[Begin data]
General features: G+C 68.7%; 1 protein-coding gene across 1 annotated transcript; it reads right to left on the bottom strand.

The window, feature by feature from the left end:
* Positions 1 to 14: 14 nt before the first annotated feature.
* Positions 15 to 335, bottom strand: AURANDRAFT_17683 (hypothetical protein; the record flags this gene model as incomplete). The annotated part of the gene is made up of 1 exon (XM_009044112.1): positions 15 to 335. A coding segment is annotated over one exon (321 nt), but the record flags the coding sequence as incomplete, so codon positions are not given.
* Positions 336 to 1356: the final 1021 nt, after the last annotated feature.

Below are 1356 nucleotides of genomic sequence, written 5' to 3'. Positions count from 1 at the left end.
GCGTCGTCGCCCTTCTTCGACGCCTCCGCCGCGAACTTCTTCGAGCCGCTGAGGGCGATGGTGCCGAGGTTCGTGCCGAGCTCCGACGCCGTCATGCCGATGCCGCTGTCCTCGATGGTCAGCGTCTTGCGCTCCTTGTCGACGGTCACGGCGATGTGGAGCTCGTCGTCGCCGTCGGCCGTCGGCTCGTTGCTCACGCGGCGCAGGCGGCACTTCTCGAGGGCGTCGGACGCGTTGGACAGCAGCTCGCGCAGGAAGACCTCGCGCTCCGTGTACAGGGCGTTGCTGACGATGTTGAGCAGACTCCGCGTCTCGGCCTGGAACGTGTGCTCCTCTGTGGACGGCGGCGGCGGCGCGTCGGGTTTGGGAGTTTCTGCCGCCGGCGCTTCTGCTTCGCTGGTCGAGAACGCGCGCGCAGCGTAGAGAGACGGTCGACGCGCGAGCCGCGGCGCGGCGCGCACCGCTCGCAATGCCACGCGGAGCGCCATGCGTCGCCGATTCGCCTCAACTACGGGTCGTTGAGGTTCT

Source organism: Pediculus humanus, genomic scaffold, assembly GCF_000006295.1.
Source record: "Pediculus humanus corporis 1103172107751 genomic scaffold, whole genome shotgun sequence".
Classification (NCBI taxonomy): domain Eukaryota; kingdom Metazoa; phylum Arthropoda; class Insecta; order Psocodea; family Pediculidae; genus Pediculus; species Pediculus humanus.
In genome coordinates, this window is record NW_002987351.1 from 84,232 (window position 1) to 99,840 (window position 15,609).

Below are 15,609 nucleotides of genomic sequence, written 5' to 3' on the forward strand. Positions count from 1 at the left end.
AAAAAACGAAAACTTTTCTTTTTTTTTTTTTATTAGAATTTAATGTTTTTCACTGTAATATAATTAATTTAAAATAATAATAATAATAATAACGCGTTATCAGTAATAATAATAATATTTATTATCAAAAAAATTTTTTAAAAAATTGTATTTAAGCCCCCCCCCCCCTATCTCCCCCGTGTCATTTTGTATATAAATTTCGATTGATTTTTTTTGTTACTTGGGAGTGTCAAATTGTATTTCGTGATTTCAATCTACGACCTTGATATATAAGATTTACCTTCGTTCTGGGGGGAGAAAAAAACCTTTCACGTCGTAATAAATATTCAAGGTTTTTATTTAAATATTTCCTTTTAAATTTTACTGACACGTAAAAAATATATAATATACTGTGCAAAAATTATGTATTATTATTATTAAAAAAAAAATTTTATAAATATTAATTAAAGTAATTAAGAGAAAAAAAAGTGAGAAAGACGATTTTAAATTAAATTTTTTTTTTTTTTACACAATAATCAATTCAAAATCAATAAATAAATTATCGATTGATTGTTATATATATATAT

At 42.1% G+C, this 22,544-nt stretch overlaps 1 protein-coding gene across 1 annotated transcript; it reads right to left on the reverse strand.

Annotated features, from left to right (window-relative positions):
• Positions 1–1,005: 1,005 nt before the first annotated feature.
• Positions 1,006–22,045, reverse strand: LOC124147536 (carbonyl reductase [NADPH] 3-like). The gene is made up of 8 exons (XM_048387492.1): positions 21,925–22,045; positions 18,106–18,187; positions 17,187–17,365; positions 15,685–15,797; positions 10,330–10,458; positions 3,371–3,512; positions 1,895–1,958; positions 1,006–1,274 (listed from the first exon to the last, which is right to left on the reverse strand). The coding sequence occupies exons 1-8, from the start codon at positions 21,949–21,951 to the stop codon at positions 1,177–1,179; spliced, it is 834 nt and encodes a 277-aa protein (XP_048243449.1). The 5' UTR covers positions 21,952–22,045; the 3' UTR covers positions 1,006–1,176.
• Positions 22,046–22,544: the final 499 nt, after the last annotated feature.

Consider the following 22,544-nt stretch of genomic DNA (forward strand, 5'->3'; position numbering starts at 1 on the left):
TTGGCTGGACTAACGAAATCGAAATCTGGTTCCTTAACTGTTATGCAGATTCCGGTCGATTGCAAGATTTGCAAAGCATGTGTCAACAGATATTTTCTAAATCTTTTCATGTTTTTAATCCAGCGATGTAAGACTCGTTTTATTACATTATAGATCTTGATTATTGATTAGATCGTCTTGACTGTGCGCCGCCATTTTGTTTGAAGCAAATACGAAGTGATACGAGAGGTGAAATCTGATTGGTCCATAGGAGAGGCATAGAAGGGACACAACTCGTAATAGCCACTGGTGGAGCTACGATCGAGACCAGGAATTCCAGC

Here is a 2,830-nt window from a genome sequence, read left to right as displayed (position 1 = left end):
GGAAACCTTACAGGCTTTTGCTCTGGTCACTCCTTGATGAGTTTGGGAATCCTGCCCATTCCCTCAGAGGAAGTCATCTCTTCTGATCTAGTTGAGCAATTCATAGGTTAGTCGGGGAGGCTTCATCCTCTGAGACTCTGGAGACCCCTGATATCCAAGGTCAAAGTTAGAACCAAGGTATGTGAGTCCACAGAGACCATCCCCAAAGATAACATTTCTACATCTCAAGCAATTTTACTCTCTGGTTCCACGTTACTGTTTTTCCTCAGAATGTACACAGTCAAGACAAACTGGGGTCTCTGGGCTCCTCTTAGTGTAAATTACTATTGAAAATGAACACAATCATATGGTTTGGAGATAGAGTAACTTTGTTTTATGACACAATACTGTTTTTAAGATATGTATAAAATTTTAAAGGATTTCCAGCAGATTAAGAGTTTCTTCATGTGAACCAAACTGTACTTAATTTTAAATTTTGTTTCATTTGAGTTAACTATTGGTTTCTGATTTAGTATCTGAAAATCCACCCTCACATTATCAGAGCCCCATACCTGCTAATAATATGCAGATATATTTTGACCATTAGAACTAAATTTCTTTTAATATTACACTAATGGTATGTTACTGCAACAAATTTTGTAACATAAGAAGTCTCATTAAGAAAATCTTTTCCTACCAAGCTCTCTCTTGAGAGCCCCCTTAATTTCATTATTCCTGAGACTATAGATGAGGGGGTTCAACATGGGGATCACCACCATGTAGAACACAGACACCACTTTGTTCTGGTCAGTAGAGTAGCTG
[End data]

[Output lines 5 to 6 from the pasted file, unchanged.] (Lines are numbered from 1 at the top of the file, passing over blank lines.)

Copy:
* Positions 336 to 1356: the final 1021 nt, after the last annotated feature.

Below are 1356 nucleotides of genomic sequence, written 5' to 3'. Positions count from 1 at the left end.